* Tom Donohue, the head of the U.S. Chamber of Commerce and a close ally of the GOP, has some tough words for his friends on the question of whether they can pass immigration reform: “If the Republicans don’t do it, they shouldn’t bother to run a candidate in 2016.”
ICYMI: Here’s our chart showing what the Latino share of the vote will look like in key states in 2016.
“There are some members of my party that just do not want to deal with this, It’s no secret. But I do believe the vast majority of members of our party do want to deal with this, and they want to deal with this honestly, openly and fairly.”
Great! But…he does remember that he’s Speaker of the House, right? And that he can schedule a vote whenever he wants, on whatever he wants?
* The Senate race in Michigan is getting rough. Republican Terri Lynn Land has been airing ads touting her modest roots growing up in a trailer park; Democrat Gary Peters responds with a very tough ad saying Land later bought the trailer park and evicted 170 families so she could sell it. And it’s only May!
* Georgia’s Senate primary is next week, and the bruising more-conservative-than-thou contest on the GOP side is almost certainly headed for a run-off when none of the candidates cracks 50 percent. A new poll shows Democrat Michelle Nunn running even with all the Republicans, meaning this is one seat that could slip away from the GOP.
* However, Jonathan Bernstein offers some typically sober advice on why the early polls just don’t tell us much.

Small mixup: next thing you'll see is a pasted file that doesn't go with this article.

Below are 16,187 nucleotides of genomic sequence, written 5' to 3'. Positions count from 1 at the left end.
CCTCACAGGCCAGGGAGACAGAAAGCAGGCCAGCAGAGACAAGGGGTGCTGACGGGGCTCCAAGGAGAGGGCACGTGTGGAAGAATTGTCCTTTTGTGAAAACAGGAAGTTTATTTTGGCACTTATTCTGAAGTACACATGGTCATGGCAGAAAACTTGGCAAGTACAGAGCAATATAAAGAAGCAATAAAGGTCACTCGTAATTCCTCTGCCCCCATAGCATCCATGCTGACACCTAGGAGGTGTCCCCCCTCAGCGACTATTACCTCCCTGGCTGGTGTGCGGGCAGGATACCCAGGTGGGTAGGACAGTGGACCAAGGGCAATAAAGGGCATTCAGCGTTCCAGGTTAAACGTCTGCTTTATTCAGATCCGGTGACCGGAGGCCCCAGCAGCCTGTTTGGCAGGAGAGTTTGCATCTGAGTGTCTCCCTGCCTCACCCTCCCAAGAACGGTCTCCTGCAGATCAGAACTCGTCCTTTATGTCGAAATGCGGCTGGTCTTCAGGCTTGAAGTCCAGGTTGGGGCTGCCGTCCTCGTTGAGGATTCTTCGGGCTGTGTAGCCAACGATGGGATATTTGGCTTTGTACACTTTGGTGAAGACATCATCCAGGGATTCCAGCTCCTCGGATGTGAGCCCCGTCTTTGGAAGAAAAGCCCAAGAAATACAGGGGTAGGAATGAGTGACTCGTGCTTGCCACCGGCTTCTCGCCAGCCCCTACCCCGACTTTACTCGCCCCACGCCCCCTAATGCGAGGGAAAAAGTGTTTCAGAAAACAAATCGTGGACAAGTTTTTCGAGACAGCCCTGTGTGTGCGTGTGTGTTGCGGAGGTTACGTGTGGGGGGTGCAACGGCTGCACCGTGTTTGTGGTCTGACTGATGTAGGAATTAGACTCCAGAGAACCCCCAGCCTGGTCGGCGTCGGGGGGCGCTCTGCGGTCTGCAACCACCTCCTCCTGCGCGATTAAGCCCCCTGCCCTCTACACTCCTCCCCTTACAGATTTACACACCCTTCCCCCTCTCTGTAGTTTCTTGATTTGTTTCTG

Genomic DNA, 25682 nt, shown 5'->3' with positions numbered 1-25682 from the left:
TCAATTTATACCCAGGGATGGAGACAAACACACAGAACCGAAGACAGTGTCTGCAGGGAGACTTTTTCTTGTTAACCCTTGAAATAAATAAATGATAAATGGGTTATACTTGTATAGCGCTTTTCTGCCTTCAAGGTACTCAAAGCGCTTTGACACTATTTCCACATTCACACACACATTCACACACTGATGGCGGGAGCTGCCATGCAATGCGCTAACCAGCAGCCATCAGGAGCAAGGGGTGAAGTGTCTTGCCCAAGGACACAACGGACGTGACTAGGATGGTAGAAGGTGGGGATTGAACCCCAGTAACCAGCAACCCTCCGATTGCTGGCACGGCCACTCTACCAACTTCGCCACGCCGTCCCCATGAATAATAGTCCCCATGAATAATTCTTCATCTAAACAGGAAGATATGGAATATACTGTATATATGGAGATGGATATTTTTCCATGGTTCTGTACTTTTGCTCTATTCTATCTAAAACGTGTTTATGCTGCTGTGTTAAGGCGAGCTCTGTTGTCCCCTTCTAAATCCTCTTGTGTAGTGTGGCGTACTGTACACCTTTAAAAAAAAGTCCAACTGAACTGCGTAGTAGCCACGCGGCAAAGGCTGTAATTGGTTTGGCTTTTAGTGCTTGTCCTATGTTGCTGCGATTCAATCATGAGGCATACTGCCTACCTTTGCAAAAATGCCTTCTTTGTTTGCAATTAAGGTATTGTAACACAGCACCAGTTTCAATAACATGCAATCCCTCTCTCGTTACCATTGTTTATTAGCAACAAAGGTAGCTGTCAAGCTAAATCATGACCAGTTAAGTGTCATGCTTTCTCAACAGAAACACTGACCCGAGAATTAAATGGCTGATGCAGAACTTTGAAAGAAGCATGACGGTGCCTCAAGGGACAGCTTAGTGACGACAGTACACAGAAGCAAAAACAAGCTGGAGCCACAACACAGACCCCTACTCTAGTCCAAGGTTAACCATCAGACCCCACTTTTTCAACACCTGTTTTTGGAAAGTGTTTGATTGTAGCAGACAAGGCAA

* The chart of the day, courtesy of Steve Benen, neatly demonstrates a key dynamic about Obamacare: When Kentuckians were asked whether they had a favorable of Obamacare, they said no, by a 24-point margin. When asked whether they had a favorable view of Kynect, they said yes, by a 7-point margin. Kynect is the state exchange created by…you guessed it.
* E. J. Dionne notes a core problem Democrats face in the miderms: They can’t be overly enthusiastic about their economic message, no matter how good the short-term news is, because of the long-term problems with the economy they’re trying to address. That gives Republicans a built-in advantage:
Their agenda may look like a catalog of Fox News obsessions — last month it was Obamacare, currently it’s Benghazi. But they will not stop blaming Obama and his party for all the country’s shortcomings. Democrats, by contrast, feel constrained from offering an unambiguously sunny rebuttal…even as Democrats respond to widespread discontent, they also need to convince Americans that Obama’s tenure gives them a good deal to cheer about. Doing both at once is more challenging than incessantly repeating the word “Benghazi.”
* Over the weekend, legislators in Vermont voted to increase the state’s minimum wage to $10.50 an hour by 2018.
* Ari Berman notes a key trend: The debate over voting rights is shifting, with voter ID laws losing in the courts and even some Republicans like Rand Paul acknowledging they were always about voter suppression.
* Over at the American Prospect, I wrote about why conservative activists drive polarization, but liberal activists don’t. The conservatives think nationally and act locally, while the liberals think locally and act locally.
* And both the Dow and the S&P 500 closed at record highs today. Boy, Obama’s Kenyan Muslim Saul Alinsky Marxist socialist project to attack job creators and destroy America is really not going well.